Designing Cause-Related Marketing Campaigns that Work

Monday, 21/09/2015

Cause related marketing (CRM) has become a standard activity for most brands, with cause sponsorship projected to reach, in the United States only, $1.92 billion in 2015.

Contributor: Dr. PAVLOS VLACHOS
Academic Director of The ALBA MBA
Associate Professor of Marketing

Outlet: BUSINESS PARTNERS 

Formally, CRM can be defined as a marketing incentive technique whereby an organization makes a monetary or non-monetary contribution to a cause each time consumers transact with the firm.

According to several authors, CRM creates a win-win situation for both the sponsoring organization and the cause, since it provides several types of support to worthy causes and at the same time helps companies increase short-term sales, better manage their image and overall gain a competitive advantage over often formidable rivals.

On the other hand, there are scholars who refute the idea that CRM results in a win-win situation. For example, it has been found that CRM reduces people’s willingness to make direct donations to charities, as people feel that through supporting CRM, they fulfill their philanthropic duties. By synthesizing research on this topic, one can conclude that the next key challenge for CRM campaigns is how to minimize skepticism. Indeed, CRM initiatives may backfire if consumers infer ingenuine motives.

Therefore, companies are caught in a paradoxical, Catch-22 situation, where on the one hand consumers demand more CRM whereas on the other hand making them aware of these initiatives is a risk factor since knowing makes them infer profit and not values-driven motives. So, what should companies do in order to design successful CRM initiatives? A Decalogue synthesizing the most recent research findings follows:

  1. Be authentic and approach the cause with genuine care. For this to happen, make sure to involve your employees (i.e., follow an inside-out approach) in the design and execution of the CRM activity. Simply, make them ambassadors of the campaign by choosing causes with which they identify with; don’t choose causes that the CEO wants to support. Research shows that CEOs might use CRM to influence board members who are affiliated with certain causes.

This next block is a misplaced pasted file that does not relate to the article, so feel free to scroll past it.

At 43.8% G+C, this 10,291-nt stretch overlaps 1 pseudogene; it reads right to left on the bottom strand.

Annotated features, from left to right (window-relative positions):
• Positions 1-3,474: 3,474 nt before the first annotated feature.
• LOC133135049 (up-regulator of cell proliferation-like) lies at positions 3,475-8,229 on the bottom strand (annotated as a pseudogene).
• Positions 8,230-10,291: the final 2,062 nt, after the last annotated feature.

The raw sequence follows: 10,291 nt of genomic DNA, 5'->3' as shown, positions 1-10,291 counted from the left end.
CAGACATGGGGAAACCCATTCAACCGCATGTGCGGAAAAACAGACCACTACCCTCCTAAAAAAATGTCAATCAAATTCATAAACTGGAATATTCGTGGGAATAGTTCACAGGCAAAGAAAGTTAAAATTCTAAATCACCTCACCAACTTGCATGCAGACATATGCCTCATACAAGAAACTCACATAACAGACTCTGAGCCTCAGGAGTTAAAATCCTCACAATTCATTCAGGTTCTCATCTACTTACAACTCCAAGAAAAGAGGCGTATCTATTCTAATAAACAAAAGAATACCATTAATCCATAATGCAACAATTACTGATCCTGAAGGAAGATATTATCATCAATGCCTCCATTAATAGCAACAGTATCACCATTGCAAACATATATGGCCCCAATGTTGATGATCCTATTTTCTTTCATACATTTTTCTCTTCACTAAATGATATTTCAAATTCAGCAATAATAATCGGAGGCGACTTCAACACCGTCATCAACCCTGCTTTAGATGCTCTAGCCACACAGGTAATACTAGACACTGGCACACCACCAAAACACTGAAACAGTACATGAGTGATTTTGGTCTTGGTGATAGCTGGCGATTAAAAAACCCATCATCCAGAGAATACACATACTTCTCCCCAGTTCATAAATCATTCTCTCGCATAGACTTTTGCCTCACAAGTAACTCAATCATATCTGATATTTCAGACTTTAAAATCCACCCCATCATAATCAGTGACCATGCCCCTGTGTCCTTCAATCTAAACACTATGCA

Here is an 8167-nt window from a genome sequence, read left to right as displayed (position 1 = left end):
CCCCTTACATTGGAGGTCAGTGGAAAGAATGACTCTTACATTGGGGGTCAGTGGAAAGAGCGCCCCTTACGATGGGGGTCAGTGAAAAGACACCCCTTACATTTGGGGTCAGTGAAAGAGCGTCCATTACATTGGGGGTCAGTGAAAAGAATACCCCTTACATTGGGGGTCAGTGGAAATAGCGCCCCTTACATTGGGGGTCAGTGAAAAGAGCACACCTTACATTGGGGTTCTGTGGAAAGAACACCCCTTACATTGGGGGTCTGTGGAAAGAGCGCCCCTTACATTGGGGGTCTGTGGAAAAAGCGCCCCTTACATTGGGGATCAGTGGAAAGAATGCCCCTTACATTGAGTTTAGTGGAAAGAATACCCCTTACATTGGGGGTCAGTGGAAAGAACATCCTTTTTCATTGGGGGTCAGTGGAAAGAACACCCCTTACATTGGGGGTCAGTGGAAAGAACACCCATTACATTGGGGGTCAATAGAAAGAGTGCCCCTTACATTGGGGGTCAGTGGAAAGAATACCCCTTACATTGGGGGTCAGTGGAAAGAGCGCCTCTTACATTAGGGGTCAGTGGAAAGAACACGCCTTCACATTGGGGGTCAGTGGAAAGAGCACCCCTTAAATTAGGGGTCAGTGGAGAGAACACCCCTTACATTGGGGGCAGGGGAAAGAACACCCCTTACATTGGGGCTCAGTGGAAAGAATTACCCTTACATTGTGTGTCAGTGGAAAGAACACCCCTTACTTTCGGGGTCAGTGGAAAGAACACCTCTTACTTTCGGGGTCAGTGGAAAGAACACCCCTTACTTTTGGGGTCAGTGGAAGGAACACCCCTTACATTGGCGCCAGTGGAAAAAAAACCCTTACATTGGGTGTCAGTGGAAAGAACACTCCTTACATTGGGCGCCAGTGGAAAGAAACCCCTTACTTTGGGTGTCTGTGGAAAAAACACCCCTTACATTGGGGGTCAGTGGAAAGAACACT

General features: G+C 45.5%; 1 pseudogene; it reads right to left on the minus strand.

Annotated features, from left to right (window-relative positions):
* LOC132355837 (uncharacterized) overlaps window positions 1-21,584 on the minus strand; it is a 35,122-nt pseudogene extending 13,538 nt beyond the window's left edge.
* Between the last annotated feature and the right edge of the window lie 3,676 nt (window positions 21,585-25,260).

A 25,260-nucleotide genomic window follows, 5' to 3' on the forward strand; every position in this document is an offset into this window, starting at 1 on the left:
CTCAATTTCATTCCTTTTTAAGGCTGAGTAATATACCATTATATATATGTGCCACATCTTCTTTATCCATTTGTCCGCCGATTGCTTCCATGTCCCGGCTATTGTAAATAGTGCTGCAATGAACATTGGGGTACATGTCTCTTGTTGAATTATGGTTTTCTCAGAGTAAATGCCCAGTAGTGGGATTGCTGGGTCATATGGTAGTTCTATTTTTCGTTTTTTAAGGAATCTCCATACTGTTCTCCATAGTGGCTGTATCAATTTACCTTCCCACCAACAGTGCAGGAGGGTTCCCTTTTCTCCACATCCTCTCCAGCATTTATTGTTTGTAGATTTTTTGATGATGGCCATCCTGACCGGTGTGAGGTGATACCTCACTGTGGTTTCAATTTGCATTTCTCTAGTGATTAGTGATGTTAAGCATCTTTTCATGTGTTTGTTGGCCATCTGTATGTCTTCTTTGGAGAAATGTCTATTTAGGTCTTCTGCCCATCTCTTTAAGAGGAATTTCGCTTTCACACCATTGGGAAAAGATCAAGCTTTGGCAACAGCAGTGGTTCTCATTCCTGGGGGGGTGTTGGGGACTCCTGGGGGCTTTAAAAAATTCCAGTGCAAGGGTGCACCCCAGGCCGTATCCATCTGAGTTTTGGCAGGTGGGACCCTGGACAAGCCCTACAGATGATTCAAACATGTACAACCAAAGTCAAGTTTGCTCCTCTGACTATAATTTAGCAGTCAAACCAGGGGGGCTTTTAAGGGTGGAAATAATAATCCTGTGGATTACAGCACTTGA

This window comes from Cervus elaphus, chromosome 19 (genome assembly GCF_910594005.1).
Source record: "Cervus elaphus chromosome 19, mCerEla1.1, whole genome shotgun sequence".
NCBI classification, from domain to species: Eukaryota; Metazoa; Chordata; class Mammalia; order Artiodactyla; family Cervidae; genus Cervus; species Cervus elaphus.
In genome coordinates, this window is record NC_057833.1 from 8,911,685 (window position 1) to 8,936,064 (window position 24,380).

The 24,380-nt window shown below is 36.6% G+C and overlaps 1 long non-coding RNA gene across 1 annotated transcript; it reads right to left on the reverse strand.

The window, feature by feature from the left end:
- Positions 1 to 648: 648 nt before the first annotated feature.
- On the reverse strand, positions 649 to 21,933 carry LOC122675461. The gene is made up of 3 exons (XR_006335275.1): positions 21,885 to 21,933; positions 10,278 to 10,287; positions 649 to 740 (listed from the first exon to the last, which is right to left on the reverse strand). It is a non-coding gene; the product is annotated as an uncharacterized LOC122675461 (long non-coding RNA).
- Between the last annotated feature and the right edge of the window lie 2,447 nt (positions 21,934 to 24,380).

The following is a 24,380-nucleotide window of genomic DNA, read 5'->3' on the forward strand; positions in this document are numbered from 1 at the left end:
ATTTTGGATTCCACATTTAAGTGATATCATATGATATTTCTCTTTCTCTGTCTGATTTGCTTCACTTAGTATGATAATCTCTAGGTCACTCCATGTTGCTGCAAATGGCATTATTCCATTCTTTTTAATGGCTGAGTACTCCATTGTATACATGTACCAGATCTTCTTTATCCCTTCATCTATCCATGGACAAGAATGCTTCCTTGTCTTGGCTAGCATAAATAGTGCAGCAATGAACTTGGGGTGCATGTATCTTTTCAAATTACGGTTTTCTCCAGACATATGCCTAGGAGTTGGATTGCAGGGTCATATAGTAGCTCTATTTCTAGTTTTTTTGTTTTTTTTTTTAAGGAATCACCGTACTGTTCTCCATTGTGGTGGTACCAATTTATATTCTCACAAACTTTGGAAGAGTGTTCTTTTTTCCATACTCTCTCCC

2. Do not refute the existence of strategic-driven motives behind CRM initiatives; on the contrary, subtly recognize their existence. Make sure to communicate to consumers that you primarily do it because your employees care. This has obvious organizational strategic outcomes (i.e., employee morale, organizational pride etc.)
  3. Depending upon your employees’ wants, choose local causes namely causes that support consumers’ in-group. According to Niebhur (1932, p. 28), “no man will ever be so intelligent as to see the needs of others as vividly as he recognizes his own”. Therefore people exhibit egocentric tendencies, so choosing local causes appeals to those tendencies.
  4. Depending upon your employees’ wants, choose causes that address primary (i.e., basic human needs) vs. secondary needs.
  5. Depending upon your employees’ desires, choose causes that address sudden disasters vs. ongoing tragedies.
  6. Depending upon your employees’ wants, frame your communications around in-kind and not monetary contributions. Monetary contributions are okay but in-kind contributions increase perceptions of company effort (i.e., the company has put lots of effort in helping the cause and therefore truly cares).
  7. Depending upon your employees’ wants, give choice to consumers. Let them choose partner charities. This increases perceptions of involvement, which in turn increases consumer acceptance.
  8. Depending on your employees’ desires, choose causes that have high fit with your brand (e.g., if you are a toy store partner with charities that help kids).
  9. Explain all the above to your employees. Let them decide.

10. Pre-test the potential of the CRM initiative using marketing research.

Niebuhr, R. (1932). The contribution of religion to social work. New York School of Social Work.